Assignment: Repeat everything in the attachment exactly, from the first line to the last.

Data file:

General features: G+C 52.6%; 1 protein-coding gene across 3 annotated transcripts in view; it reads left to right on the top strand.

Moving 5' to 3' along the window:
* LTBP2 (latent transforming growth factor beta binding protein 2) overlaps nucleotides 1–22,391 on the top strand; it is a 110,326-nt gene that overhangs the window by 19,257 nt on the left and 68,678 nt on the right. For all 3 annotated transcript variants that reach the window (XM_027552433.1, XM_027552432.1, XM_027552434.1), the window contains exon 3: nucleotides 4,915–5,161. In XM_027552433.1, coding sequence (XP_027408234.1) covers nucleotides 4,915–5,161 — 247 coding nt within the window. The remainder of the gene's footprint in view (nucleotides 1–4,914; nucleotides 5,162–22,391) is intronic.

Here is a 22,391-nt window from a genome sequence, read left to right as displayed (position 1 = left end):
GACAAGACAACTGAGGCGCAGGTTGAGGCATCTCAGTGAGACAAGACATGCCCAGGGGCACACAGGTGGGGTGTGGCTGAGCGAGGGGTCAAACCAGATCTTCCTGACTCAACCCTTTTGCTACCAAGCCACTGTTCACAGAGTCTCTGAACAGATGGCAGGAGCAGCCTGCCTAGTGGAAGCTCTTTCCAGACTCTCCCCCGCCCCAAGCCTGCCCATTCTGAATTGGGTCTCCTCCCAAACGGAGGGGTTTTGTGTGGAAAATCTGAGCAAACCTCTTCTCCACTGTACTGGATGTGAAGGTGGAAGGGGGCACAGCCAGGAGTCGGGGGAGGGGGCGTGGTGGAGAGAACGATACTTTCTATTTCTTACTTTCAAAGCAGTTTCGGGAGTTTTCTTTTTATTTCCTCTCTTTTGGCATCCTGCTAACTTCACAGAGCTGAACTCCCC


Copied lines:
General features: G+C 52.6%; 1 protein-coding gene across 3 annotated transcripts in view; it reads left to right on the top strand.

Moving 5' to 3' along the window:
* LTBP2 (latent transforming growth factor beta binding protein 2) overlaps nucleotides 1–22,391 on the top strand; it is a 110,326-nt gene that overhangs the window by 19,257 nt on the left and 68,678 nt on the right. For all 3 annotated transcript variants that reach the window (XM_027552433.1, XM_027552432.1, XM_027552434.1), the window contains exon 3: nucleotides 4,915–5,161. In XM_027552433.1, coding sequence (XP_027408234.1) covers nucleotides 4,915–5,161 — 247 coding nt within the window. The remainder of the gene's footprint in view (nucleotides 1–4,914; nucleotides 5,162–22,391) is intronic.

Here is a 22,391-nt window from a genome sequence, read left to right as displayed (position 1 = left end):
GACAAGACAACTGAGGCGCAGGTTGAGGCATCTCAGTGAGACAAGACATGCCCAGGGGCACACAGGTGGGGTGTGGCTGAGCGAGGGGTCAAACCAGATCTTCCTGACTCAACCCTTTTGCTACCAAGCCACTGTTCACAGAGTCTCTGAACAGATGGCAGGAGCAGCCTGCCTAGTGGAAGCTCTTTCCAGACTCTCCCCCGCCCCAAGCCTGCCCATTCTGAATTGGGTCTCCTCCCAAACGGAGGGGTTTTGTGTGGAAAATCTGAGCAAACCTCTTCTCCACTGTACTGGATGTGAAGGTGGAAGGGGGCACAGCCAGGAGTCGGGGGAGGGGGCGTGGTGGAGAGAACGATACTTTCTATTTCTTACTTTCAAAGCAGTTTCGGGAGTTTTCTTTTTATTTCCTCTCTTTTGGCATCCTGCTAACTTCACAGAGCTGAACTCCCC